Yes, so probably yes, I think in order to answer this question, we’ll have to look a few years in the past when Huuuge Casino as a company and where I was working at was just a newcomer to the social casino world and social casino is a quite competitive market – it’s quite, there are very few players who are leading it and we were, let’s say, latecomers, so first of all we came in 2015 with new games and as an innovative company we actually were very eager to implement all available strategies that are available and at that time, like, programmatic DSP on the mobile was just scaling up and we didn’t think very long, we just start implementing it and a few of the partners that we started working three years ago, we’re still working at a very big scale.
So while some of our competitors take a while to think what their strategy should be, we just keep doing it, keep trying and keep testing new ideas.
And that’s why I’m very eager to hear what you found out because obviously tried, tested, you’re passionate about your work, you hear that Misha. We do have to go to a break but listeners don’t go away because when we get back, we will be talking about how you go about teaching DSP algorithms to get the most bang for your buck, so don’t go away, we’ll be right back.
And we’re back to Mobile Presence. I’m your host, Peggy Anne Salz with Mobile Groove and our guest today is Misha Syrotiuk, he is Head of Ad Networks and Programmatic Buying at Huuuge Games. Misha, before the break, we were talking about why you need to interact with DSPs, the benefits, it’s not a duopoly, never was really but now definitely not, and there was a lot of reason to work with DSPs, there’s a lot of reason to teach the algorithm to give you better results. How do you go about that? I mean, is there some sort of, I wouldn’t say what you need to do and what you don’t need to do, but how do you start, I guess is the question?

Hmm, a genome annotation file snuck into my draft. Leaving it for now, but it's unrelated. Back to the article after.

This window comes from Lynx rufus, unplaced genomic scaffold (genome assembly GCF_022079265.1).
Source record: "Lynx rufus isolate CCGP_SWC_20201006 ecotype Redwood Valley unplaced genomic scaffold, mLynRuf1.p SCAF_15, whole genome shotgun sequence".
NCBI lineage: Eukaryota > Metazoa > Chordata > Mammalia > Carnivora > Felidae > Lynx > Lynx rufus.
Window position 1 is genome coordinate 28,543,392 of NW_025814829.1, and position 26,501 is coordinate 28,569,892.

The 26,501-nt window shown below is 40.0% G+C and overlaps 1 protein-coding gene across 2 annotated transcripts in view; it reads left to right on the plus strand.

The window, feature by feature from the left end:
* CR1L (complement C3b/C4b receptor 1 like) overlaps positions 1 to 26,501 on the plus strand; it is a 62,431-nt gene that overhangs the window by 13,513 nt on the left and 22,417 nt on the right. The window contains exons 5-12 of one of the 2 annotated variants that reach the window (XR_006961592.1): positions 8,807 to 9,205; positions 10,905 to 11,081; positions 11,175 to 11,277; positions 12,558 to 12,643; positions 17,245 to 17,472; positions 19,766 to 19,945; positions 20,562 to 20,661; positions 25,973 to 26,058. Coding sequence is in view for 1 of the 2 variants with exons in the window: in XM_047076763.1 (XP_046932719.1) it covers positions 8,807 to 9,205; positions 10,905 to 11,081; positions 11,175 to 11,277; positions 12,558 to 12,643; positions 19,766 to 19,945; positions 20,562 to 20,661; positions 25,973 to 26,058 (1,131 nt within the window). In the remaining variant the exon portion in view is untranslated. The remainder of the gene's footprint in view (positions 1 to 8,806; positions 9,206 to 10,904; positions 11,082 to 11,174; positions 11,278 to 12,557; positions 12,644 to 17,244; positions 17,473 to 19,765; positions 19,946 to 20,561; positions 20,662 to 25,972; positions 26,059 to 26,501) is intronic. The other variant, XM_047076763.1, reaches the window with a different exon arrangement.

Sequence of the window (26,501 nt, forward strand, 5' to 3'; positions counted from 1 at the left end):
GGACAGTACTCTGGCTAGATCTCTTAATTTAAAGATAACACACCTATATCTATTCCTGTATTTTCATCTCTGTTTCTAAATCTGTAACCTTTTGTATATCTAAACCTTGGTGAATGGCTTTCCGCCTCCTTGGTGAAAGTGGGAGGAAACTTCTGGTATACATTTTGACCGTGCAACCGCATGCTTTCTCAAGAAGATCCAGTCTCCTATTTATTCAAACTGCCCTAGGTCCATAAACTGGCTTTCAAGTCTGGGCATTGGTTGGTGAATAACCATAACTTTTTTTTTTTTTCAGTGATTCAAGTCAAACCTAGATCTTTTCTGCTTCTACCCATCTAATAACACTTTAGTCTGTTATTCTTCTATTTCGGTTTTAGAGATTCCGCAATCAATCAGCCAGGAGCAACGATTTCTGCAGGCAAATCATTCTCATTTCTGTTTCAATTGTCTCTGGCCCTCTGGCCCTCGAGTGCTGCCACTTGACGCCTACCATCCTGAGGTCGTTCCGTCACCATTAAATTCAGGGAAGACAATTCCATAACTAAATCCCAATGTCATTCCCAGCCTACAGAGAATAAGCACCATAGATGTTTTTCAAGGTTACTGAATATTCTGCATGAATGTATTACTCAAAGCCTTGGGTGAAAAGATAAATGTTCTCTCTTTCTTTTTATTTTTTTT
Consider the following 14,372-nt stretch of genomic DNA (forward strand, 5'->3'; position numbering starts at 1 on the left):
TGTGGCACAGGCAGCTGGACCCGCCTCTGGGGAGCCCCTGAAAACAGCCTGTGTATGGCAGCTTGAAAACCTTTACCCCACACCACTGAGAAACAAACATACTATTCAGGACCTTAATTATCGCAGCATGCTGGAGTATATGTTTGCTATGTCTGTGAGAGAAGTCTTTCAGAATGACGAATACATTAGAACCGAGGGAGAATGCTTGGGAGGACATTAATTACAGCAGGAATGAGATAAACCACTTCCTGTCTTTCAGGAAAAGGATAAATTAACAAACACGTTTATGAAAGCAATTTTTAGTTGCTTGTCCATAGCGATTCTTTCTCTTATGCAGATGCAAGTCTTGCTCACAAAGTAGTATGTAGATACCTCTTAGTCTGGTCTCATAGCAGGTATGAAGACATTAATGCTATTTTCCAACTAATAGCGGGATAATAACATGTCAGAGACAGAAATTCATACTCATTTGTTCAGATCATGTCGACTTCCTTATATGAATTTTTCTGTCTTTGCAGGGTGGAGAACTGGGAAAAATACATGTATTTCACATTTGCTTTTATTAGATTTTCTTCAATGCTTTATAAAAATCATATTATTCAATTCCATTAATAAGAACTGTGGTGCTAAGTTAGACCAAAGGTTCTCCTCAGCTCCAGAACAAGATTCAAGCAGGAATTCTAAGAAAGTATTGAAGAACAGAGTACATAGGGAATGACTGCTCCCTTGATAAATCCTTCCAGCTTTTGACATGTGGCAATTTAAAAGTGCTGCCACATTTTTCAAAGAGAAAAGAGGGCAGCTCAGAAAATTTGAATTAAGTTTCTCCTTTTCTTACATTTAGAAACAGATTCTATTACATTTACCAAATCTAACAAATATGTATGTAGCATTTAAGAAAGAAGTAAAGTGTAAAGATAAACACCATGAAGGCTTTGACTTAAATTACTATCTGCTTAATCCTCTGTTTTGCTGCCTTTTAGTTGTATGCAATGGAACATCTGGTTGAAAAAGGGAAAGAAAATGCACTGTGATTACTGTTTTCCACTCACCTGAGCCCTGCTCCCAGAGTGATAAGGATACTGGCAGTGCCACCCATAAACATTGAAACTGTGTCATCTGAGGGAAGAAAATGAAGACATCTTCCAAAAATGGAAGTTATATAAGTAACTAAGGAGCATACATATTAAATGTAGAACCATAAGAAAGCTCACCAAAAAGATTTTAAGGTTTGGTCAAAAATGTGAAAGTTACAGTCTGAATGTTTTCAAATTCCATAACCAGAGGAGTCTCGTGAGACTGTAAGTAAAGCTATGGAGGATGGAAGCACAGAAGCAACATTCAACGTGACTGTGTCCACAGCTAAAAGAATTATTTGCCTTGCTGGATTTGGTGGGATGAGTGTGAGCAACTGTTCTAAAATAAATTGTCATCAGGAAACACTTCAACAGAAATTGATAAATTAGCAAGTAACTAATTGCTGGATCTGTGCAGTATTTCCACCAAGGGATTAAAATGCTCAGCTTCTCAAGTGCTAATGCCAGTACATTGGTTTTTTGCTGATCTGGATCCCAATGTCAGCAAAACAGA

Yes, so I would probably focus on an example, so as I mentioned already in the previous questions, we optimise the words ROI, so ROI comes after we already acquire the player, the player becomes a payer and the payer pays money in the form of in-app purchases. So, it takes a while, it takes a few days, weeks, sometimes even months for the player to become a payer. So in our example, when we start with a brand new DSP or we start promoting the new game, we actually tell DSP our CPI goal because it’s easier for them to convert impression of that ad to install than after a few weeks or a few days of collecting data, DSP already see what’s the conversion like, what’s the conversion from first of all impression to install and then from install to payer? And after a few weeks, in an ideal world, DSP can shift the algorithm from optimised into words install, to words optimised into payer itself.
There are of course a few examples where it’s a little bit accelerated but on the average, this is how it looks like. But then there are a few exceptions. For example, there are some countries where there are just not enough payers, such a country could be Austria where it’s a good country for us to target but there are just not enough payers for DSP to even start learning. So what we try doing there, we try optimising into words proxy event. As an example, it could be let’s say you’ve defined that 17% of your payers reaching level X at the game, so instead of actually optimising towards payer himself, we can start optimising in towards this event, then we’ll be as a proxy towards our main goal.
I mean, that’s a smart thing to do because you’re saying, okay, this event is characteristic of someone who’s going to pay in my app, so you don’t say, you know, this particular demographic or what have you, you optimise to the event because the event is going to net you people who behave in that way. That’s what I’m hearing here, correct?
Yes, yes, exactly.
So, picking up the events, that’s something I go to conferences a lot and people are like “pick out the right post install event” and it sounds like it would be logical but do you have some tips for that, because it’s not always straightforward, it seems to be like pick the event that makes the most money sort of but maybe not always. What are the rules there?
Yes, so the event I think a lot of games have events in the game so the event could be, let’s say, measured in absolutely number, could be level 50, level 100, and that is probably the easiest way to do. We have to work here with a BIT. Now what we also had an idea to test and we tested it would be not only just the event itself, let’s say it’s level 50, but also how fast the user will reach that event because if user plays the game and reaches level 50 in two months, that’s a different kind of user that reaches level 50 in two days, right? So, the user who will reach level 50 in two days most likely will be highly engaged, will probably have to do in-app purchases in order to be progressing that fast. So, you can combine actually these two metrics, you can work with the product team and create an event, it could be let’s say level 50 within two days and ask your DSP to optimise towards that.